Burning Man attendees who abandoned their tents, vehicles and trash at the site after a mass exodus from the remote Nevada desert this week began returning to the site on Wednesday to begin the Herculean task of cleanup, organizers said. .
The annual week-long clean-up effort following the festival may be more difficult this year after torrential rains blanketed the site and campgrounds in ankle-deep mud and led some attendees to abandon belongings. they had brought with them to the place known as Black Rock City. .
Festival-goers who left early due to the storm are “returning to the event site today through Saturday to dismantle their projects, demolish their camps and remove their belongings,” the Burning Man Project said in a statement. announcement Wednesday evening.
A crew will also begin removing litter from highways leading to the site on Friday, organizers said. The event takes place in a vast expanse of desert called “la playa”.
A special recreation permit that allows the festival to take place in the desert requires organizers “to return the beach to its natural state,” the Nevada Bureau of Land Management said Thursday.
“After the exodus, the Burning Man team has three weeks to search the entire event area and collect all items and trash,” spokeswoman Rita Henderson said in a statement. “In addition, they are cleaning along the county roads leading to and from the event.”
During the first week of October, the office and organizers will inspect points around the area to determine if the cleanup efforts were acceptable, she said, adding that if the office deems the cleanup not is not acceptable, he will schedule time with the organizers to address the issues.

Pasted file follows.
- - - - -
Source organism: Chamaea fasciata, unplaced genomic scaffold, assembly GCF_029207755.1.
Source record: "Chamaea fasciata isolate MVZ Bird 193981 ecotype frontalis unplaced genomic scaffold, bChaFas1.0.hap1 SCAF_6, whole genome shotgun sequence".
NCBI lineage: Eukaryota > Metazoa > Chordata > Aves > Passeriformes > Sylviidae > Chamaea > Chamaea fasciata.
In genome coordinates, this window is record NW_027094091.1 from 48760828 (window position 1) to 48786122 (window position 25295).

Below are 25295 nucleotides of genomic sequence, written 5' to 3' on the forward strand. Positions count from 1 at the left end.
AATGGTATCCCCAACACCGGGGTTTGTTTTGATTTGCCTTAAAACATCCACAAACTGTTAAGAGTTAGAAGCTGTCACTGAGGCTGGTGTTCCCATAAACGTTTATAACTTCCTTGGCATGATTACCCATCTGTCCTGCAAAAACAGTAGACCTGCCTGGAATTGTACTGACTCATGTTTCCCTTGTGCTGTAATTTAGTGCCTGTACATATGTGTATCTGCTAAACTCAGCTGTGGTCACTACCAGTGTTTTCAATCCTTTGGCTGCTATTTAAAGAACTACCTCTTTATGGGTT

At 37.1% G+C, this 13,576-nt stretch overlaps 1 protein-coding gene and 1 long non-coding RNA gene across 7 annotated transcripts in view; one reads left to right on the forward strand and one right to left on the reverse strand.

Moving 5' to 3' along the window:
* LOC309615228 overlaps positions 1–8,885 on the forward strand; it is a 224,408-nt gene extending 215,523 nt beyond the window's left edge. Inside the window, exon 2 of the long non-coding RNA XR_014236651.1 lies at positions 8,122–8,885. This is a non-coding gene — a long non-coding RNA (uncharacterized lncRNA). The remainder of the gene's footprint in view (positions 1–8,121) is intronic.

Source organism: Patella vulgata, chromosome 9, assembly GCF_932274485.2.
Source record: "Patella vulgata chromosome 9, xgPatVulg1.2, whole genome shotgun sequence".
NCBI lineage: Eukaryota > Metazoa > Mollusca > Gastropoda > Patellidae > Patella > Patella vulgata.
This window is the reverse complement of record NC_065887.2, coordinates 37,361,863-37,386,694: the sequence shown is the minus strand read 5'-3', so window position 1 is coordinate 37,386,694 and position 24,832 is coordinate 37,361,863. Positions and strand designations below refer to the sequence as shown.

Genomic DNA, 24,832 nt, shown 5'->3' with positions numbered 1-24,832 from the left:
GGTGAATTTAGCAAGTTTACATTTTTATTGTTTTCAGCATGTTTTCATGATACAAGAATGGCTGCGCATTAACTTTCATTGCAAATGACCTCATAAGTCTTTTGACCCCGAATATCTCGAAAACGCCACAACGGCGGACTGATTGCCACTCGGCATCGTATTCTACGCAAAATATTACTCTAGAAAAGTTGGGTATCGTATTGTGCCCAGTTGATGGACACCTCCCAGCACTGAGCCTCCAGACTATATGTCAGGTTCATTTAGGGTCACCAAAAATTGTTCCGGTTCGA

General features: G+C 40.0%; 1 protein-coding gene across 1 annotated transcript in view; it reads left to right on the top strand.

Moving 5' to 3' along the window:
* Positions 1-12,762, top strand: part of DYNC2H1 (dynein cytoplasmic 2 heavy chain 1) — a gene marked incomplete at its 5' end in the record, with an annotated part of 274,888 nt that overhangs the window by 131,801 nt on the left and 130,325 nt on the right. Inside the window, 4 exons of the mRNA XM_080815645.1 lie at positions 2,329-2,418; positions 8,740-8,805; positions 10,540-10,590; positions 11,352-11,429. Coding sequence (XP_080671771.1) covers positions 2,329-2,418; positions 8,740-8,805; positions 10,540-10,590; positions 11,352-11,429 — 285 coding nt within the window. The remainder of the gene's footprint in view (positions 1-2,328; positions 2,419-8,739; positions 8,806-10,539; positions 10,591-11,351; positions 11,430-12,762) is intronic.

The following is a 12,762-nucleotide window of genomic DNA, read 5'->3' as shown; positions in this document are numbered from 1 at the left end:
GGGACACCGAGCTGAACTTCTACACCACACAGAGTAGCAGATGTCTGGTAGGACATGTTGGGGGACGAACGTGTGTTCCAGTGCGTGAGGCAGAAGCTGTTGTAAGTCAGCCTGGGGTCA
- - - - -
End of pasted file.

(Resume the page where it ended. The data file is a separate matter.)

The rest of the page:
The task of cleaning up the site could be tougher this year after some attendees fled without coming to their senses ahead of a mass exodus on Monday after a weekend of heavy rains flooded roads and closed access to the entrance main event, leaving attendees in a state of virtual confinement. A 32-year-old man, Leon Reece of Truckee, Calif., died Friday during the rainy festival. Although the cause and circumstances of his death are still unresolved, drug poisoning is suspected, the Washoe County Regional Medical Examiner’s Office said in a statement this week.
Pershing County Sheriff Jerry Allen said Monday that while “large amounts of goods and trash are strewn from the festival to Reno and beyond” every year, this year “is a little different in that there are many vehicles scattered all over the beach for several miles. »
“Some attendees were unwilling to wait or take the beaten path to attempt to exit the desert and had to abandon their vehicles and personal belongings where their vehicle stopped,” Allen wrote in a statement.
Burning Man organizers said Wednesday that “all but one of the vehicles that were stuck in the mud in the Burning Man closure area have been released.”
The environmental effects of Burning Man on Black Rock Desert Beach and its greenhouse gas emissions have been of concern to environmental groups for years. Climate change activists blocked the entrance to Burning Man, claiming festival organizers were ‘whitewashing’ the event.
The festival’s carbon footprint is estimated at 100,000 tonnes of carbon dioxide, according to its sustainability roadmap. That’s equivalent to emissions from electricity use in more than 19,000 homes for a year, according to the Environmental Protection Agency’s emissions calculator.